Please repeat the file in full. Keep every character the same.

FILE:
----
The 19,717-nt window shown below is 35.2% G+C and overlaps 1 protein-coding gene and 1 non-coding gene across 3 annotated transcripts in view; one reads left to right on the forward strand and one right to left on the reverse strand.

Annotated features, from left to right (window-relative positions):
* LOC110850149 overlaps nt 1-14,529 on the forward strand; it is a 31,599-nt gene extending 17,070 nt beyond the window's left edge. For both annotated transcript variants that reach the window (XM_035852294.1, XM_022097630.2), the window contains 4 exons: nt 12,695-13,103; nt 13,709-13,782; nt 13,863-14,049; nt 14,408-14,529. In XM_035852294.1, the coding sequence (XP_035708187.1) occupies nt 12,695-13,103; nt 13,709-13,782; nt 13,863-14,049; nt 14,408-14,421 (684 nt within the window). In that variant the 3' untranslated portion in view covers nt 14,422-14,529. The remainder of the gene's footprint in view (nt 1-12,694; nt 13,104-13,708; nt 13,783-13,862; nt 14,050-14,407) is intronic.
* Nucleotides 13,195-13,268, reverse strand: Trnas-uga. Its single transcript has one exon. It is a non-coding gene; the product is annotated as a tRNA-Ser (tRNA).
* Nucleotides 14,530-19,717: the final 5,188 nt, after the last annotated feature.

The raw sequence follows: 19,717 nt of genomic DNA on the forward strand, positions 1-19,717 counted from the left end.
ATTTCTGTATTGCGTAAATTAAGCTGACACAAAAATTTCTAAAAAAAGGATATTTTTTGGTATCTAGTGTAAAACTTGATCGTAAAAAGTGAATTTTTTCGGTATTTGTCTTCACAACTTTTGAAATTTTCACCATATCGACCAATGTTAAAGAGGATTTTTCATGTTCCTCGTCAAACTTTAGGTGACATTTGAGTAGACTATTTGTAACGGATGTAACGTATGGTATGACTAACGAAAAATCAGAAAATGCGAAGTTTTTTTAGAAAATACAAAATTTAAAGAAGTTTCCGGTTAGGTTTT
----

The 19,717-nt window shown below is 35.2% G+C and overlaps 1 protein-coding gene and 1 non-coding gene across 3 annotated transcripts in view; one reads left to right on the forward strand and one right to left on the reverse strand.

Annotated features, from left to right (window-relative positions):
* LOC110850149 overlaps nt 1-14,529 on the forward strand; it is a 31,599-nt gene extending 17,070 nt beyond the window's left edge. For both annotated transcript variants that reach the window (XM_035852294.1, XM_022097630.2), the window contains 4 exons: nt 12,695-13,103; nt 13,709-13,782; nt 13,863-14,049; nt 14,408-14,529. In XM_035852294.1, the coding sequence (XP_035708187.1) occupies nt 12,695-13,103; nt 13,709-13,782; nt 13,863-14,049; nt 14,408-14,421 (684 nt within the window). In that variant the 3' untranslated portion in view covers nt 14,422-14,529. The remainder of the gene's footprint in view (nt 1-12,694; nt 13,104-13,708; nt 13,783-13,862; nt 14,050-14,407) is intronic.
* Nucleotides 13,195-13,268, reverse strand: Trnas-uga. Its single transcript has one exon. It is a non-coding gene; the product is annotated as a tRNA-Ser (tRNA).
* Nucleotides 14,530-19,717: the final 5,188 nt, after the last annotated feature.

The raw sequence follows: 19,717 nt of genomic DNA on the forward strand, positions 1-19,717 counted from the left end.
ATTTCTGTATTGCGTAAATTAAGCTGACACAAAAATTTCTAAAAAAAGGATATTTTTTGGTATCTAGTGTAAAACTTGATCGTAAAAAGTGAATTTTTTCGGTATTTGTCTTCACAACTTTTGAAATTTTCACCATATCGACCAATGTTAAAGAGGATTTTTCATGTTCCTCGTCAAACTTTAGGTGACATTTGAGTAGACTATTTGTAACGGATGTAACGTATGGTATGACTAACGAAAAATCAGAAAATGCGAAGTTTTTTTAGAAAATACAAAATTTAAAGAAGTTTCCGGTTAGGTTTT